Why is that person healthier than that person?: the roles of acculturation and population health

Why are some people healthier than others? Some determinants lie within socio-economics and other health disparities. Current population health research is focused on the association among race, ethnicity, gender, finances, geography, and even now the theory of acculturation. Acculturation, from a health perspective, is when immigrants come to the United States and their health begins to deteriorate at a faster rate than their U.S. born racial and ethnic counterparts over a certain period of time. This issue of acculturation has been seen in various metabolic conditions such as hypertension, diabetes, obesity, etc. So why does this happen? Social stress for immigrants in a new environment? Lower income per household than in their previous country? Lack of access to decent healthcare? Lack of access to resources for a healthy diet? The socio-economic reasons and health disparities behind it are infinite. The key issue to keep in mind when looking at illness is to look at the illness as a whole and what contributes to it, not just the illness itself. That is why it also so important to acknowledge the population you are dealing with when treating a patient because there are so many other factors at play that are determinants of health. This concept is surprisingly not new. Although the “population health” term was coined in the 1980’s, Hippocrates was thinking and talking about it in Ancient Greece. In On Airs, Waters, and Places, Hippocrates clearly associated the relationship between environment and illness, and how this affects the population. Essentially, it is important to know your population when diagnosing the illness and identifying the health determinants as Hippocrates did. The theory of acculturation is a new and popular trend in research because it is a new way to think about population health and why socio-economics and health disparities play a role in illness. These ideas and questions can ultimately provide some insight into the inequalities of health, but also make us realize that there are extensive possibilities as to why these inequalities exist in the first place.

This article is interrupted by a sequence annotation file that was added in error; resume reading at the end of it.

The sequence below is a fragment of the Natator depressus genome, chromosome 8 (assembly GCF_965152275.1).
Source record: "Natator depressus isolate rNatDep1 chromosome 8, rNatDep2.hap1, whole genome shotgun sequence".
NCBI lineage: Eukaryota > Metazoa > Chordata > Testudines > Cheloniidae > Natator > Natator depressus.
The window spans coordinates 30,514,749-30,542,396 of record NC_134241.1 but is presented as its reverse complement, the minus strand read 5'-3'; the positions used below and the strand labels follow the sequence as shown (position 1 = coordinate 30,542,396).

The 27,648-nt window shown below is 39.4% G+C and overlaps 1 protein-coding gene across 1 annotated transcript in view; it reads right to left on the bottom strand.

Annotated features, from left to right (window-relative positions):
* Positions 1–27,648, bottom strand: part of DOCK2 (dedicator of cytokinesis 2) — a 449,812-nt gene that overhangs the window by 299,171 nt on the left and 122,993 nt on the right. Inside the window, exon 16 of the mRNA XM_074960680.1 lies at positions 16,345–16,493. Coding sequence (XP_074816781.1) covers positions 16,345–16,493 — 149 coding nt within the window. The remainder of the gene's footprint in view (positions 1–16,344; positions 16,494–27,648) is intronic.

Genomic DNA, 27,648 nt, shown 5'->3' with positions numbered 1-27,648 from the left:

If Only Ebola Outbreak Originated in U.S.